The Great Debate

from Jim Gaines:

Waiting for the cold light of day in Missouri and the Middle East


Aside from the strange fact that both the Ferguson Police Department and the barbarians of the Islamic State in Iraq and Syria are using U.S. armor and weaponry, the shooting death of Michael Brown and the murder of James Foley would seem to have little in common, about as little as the Midwest and the Middle East.

Yet the similarities are evocative. Both frame enormously complex problems in the context of a single, riveting incident. Both were deaths in the American family, calling every parent to feel something of the Brown and Foley parents’ bottomless grief and to think, if only for an instant, “there but for the grace of God….”

Both events draw attention to life-and-death issues that call on every resource of our minds and hearts: What to do about racial divisions at home and the horrific outbreak of lethal sectarianism abroad.

A man holds up a sign supporting American journalist James Foley during a protest against the Assad regime in Syria in Times Square in New YorkBut both stories are also missing some critical specifics: What actually happened between Brown and Officer Darren Wilson, and exactly how -- in pursuit of what regional and global strategy -- should the United States act against the forces that killed Foley?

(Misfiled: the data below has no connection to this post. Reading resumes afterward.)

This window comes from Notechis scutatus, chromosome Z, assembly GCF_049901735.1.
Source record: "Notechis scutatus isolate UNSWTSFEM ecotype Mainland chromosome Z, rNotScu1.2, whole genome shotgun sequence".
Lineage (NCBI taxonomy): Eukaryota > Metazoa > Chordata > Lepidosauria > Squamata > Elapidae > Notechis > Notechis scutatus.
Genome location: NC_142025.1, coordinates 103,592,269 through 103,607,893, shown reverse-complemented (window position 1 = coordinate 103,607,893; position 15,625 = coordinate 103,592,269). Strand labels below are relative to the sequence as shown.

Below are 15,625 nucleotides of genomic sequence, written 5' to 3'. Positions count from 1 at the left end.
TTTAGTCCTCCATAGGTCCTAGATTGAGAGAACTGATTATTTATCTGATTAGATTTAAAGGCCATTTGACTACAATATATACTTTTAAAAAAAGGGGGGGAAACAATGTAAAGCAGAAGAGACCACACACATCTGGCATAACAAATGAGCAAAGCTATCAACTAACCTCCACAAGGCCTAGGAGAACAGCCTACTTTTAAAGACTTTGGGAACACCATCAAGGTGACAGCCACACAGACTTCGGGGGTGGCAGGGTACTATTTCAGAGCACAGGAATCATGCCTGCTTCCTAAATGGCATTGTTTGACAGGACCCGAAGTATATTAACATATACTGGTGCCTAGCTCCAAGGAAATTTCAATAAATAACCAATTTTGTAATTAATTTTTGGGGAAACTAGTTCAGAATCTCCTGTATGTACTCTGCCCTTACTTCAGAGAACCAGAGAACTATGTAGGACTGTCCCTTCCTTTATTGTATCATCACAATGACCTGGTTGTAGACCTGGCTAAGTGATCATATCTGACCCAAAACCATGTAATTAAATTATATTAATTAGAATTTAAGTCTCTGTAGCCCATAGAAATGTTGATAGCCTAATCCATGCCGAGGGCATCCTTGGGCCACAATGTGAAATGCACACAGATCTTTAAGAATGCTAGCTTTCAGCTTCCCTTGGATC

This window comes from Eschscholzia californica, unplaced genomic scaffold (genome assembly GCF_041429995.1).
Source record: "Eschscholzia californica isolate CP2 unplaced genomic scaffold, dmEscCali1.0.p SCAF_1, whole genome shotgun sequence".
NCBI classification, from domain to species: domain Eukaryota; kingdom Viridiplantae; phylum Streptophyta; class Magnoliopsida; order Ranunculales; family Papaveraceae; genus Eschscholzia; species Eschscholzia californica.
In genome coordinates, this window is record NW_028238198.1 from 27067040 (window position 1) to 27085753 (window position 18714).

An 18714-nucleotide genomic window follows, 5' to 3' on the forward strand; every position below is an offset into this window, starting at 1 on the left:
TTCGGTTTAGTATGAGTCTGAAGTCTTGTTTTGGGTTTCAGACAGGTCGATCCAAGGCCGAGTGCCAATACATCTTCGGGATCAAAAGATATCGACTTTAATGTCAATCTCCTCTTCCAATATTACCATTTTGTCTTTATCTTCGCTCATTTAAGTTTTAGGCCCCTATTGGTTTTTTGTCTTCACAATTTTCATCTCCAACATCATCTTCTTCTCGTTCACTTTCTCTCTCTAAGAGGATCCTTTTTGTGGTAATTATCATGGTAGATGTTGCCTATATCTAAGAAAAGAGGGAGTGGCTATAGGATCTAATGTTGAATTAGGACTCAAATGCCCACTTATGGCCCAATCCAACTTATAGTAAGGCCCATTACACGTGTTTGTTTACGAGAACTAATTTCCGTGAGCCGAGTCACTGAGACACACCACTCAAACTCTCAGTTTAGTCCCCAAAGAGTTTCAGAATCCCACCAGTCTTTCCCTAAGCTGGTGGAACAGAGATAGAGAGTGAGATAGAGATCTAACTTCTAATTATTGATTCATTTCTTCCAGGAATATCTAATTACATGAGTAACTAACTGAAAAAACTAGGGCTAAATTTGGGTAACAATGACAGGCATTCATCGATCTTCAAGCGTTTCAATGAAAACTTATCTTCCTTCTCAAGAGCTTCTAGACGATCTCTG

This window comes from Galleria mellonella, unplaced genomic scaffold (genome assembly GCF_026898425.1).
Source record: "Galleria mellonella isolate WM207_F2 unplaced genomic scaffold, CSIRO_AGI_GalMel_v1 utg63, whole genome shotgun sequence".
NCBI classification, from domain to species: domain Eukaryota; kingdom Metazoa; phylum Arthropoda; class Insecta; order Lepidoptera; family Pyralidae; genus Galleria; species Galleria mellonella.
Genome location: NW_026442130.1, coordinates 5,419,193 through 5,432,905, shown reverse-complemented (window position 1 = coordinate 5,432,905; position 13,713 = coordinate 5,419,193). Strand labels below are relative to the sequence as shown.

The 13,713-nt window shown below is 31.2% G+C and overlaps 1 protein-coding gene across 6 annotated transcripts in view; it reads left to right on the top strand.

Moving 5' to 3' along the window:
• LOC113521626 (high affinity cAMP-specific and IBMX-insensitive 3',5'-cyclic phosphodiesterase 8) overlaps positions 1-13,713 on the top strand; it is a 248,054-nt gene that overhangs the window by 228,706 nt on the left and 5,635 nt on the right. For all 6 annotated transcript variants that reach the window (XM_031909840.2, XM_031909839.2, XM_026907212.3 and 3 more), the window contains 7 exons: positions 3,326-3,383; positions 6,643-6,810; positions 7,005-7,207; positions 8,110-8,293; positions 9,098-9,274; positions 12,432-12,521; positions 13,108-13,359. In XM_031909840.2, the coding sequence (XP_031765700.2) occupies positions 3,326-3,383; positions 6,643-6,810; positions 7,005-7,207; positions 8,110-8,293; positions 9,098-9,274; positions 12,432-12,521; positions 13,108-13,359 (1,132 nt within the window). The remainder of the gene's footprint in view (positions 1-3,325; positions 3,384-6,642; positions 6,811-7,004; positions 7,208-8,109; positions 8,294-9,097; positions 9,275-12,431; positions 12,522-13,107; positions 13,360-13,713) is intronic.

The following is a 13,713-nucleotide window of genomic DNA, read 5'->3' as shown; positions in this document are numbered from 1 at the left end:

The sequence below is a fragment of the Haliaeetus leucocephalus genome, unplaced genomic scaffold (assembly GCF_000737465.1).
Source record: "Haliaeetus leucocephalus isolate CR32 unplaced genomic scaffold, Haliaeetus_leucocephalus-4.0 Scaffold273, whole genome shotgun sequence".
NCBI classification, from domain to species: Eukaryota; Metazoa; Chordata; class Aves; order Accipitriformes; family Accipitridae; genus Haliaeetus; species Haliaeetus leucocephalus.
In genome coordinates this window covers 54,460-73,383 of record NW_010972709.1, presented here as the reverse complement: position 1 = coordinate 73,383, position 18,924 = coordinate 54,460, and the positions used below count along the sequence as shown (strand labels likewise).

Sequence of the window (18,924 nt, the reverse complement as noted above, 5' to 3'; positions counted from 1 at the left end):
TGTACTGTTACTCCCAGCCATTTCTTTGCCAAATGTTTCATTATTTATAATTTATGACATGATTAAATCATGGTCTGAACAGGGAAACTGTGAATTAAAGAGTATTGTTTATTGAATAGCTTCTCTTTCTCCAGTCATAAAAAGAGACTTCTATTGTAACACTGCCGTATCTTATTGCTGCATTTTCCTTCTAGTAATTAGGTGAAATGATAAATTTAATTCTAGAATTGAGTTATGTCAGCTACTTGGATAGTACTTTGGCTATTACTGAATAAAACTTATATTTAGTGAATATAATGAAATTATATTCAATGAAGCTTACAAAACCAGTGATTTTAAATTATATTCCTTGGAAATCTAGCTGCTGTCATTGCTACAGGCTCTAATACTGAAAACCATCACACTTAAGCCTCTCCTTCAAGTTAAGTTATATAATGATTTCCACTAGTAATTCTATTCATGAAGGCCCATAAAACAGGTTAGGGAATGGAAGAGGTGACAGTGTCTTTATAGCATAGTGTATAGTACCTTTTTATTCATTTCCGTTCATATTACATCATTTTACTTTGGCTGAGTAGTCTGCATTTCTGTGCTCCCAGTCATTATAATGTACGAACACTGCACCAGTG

Both incidents hit uncomfortably close to home for me. I might well have felt one way about the Islamic State—“Go all in and shoot the bastards”—if my eldest son had not just told me that he thought a good way to start what he hopes will be a career in public service would be to sign up for Officer Candidate School. The military is an honorable profession, but I lost friends who did that when I was in college.

Terror born from rage

Thus far, nothing of reliable note has been revealed about the motives of James Holmes, the arrested suspect behind the Dark Night Massacre, where a dozen people were murdered and others injured at an after-midnight premiere of the latest Batman movie. What we do know suggests intricate planning, and the planning suggests a rationale, irrational though it may be.

Holmes carried a shotgun, a high-powered pistol, an assault rifle and a knife.  He was reportedly costumed in body armor and might even have employed smoke or tear gas grenades. Holmes’s apartment was deftly booby trapped, stymieing police search efforts. In custody, the suspect has so far been unrevealing.

The explanation here might be as simple as a psychotic break with reality, as when Jared Lee Loughner murdered six people and shot 19 in Tucson as he attempted to assassinate Representative Gabrielle Giffords last year. Or there might be more of a narrative behind this, as there was with high school outcasts Eric Harris and Dylan Klebold, who killed 13 people during an assault on Columbine High School in 1999.